By Gareth Vaughan
Back in June 2014, on the eve of the launch of licensed peer-to-peer (P2P) lending in New Zealand, I took a warts and all look at the concept.
One thing that struck me was the excitement around P2P generated by the potential for borrowers and savers/investors to disintermediate banks.
"For the first time in banking, the online marketplace makes it possible for a third party to match idle supply and demand. As a result, lenders and borrowers can now find one another and agree to terms - all without the involvement of retail banks or credit card companies," I quoted Charles Moldow, a Silicon Valley venture capitalist and an investor in US P2P firm Lending Club, saying.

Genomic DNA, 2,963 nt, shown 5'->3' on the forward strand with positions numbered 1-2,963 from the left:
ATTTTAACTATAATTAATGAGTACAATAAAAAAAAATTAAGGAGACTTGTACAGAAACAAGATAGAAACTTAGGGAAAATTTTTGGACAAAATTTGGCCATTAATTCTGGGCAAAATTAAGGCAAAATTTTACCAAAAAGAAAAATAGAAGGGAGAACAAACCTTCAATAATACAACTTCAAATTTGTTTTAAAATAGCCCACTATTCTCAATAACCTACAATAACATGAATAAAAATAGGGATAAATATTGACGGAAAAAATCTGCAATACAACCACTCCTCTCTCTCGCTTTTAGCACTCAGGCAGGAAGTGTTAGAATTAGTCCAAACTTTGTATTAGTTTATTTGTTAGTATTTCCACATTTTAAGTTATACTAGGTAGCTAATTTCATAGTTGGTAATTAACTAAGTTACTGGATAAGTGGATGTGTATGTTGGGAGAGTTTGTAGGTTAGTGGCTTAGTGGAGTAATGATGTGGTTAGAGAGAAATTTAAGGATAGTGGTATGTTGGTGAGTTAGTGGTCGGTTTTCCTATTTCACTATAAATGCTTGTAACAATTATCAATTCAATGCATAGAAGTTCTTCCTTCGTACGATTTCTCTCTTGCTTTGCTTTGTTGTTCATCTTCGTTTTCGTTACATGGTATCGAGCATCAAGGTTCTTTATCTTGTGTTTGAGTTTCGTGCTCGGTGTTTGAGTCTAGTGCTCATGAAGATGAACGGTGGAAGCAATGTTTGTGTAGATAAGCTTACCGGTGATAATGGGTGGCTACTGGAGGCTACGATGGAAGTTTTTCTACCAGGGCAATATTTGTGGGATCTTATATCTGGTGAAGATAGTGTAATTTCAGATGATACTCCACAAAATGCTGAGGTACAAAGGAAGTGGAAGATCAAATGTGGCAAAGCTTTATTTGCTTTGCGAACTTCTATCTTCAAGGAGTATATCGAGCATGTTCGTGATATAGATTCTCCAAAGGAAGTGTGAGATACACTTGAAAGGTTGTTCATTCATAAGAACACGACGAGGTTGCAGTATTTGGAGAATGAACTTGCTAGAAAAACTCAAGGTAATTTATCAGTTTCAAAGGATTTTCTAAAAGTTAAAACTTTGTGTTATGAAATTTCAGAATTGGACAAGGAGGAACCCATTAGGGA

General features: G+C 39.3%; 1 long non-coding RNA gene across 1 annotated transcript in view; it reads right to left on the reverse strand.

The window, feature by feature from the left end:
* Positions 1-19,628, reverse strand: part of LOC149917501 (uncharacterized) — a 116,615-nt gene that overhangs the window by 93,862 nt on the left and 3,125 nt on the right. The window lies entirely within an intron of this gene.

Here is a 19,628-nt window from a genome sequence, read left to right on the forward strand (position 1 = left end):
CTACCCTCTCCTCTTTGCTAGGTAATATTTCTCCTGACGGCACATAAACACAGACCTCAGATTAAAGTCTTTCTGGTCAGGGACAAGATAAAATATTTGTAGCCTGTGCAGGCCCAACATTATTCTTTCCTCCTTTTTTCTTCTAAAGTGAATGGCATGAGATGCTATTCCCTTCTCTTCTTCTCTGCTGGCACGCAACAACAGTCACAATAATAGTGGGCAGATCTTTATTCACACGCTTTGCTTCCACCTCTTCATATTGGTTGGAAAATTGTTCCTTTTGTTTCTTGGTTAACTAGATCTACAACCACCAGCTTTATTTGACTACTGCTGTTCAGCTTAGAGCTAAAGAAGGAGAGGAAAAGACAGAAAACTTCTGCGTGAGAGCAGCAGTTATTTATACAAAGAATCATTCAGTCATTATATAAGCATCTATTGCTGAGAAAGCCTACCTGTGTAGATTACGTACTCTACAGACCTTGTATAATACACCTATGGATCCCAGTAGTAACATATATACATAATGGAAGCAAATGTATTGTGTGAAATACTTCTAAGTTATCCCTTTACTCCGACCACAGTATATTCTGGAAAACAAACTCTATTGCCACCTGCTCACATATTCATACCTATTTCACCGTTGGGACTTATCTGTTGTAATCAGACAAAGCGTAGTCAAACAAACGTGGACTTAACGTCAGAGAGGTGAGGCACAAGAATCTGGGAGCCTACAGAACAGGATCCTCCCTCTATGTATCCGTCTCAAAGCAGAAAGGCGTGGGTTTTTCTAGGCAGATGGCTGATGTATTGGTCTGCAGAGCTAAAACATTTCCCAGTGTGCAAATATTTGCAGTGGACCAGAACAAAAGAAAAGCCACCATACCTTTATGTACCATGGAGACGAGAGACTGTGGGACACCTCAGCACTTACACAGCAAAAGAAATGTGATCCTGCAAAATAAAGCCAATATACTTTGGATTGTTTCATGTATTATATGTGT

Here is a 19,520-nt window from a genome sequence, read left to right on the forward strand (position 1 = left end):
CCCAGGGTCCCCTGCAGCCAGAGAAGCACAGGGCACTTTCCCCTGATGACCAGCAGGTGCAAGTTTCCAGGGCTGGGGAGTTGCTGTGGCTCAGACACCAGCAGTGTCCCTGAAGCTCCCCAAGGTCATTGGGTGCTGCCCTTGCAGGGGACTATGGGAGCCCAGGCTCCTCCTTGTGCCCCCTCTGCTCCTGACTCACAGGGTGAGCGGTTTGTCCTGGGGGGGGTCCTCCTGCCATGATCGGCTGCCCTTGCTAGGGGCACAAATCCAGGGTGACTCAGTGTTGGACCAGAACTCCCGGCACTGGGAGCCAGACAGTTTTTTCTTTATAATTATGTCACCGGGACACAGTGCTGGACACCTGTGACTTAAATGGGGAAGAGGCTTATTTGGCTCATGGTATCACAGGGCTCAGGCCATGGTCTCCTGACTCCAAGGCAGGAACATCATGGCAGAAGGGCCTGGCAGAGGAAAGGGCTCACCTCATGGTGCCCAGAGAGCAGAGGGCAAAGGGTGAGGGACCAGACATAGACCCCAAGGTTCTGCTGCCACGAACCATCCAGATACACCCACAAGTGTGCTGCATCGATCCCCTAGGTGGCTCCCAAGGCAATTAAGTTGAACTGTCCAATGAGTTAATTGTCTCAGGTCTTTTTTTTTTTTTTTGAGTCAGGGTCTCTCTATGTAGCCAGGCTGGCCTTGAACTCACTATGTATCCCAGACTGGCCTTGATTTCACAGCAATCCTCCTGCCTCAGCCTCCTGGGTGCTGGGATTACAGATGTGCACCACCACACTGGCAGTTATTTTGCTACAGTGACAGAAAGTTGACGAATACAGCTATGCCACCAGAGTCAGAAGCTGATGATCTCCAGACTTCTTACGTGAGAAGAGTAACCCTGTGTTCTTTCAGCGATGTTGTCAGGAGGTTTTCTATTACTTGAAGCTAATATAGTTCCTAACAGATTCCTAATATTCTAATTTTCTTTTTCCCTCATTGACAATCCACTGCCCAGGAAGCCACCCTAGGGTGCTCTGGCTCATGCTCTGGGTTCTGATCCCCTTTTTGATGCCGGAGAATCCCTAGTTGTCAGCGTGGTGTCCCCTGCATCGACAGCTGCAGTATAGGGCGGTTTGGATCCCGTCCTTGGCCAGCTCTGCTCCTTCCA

More than four years later the Financial Markets Authority (FMA) has licensed eight P2P lenders in NZ.
Far and away the biggest is Harmoney, the first one licensed by the FMA in 2014. On average three quarters of Harmoney's loans are funded by institutional investors including the Heartland and TSB banks. That means just a quarter of loan funding comes from ma and pa retail investors. Harmoney says to date it has facilitated $750 million of unsecured, personal loans in NZ with the most popular use of the money borrowed being debt consolidation. (Harmoney also now operates in Australia).
Harmoney's retail vs institutional funding with retail in blue
Recently it emerged Harmoney has even set itself up to become a lender, potentially funding via securitisation. Another recent development sees Squirrel Money, which launched in December 2015 as a bank and investment banker free zone, giving itself the ability to use wholesale funding for the first time.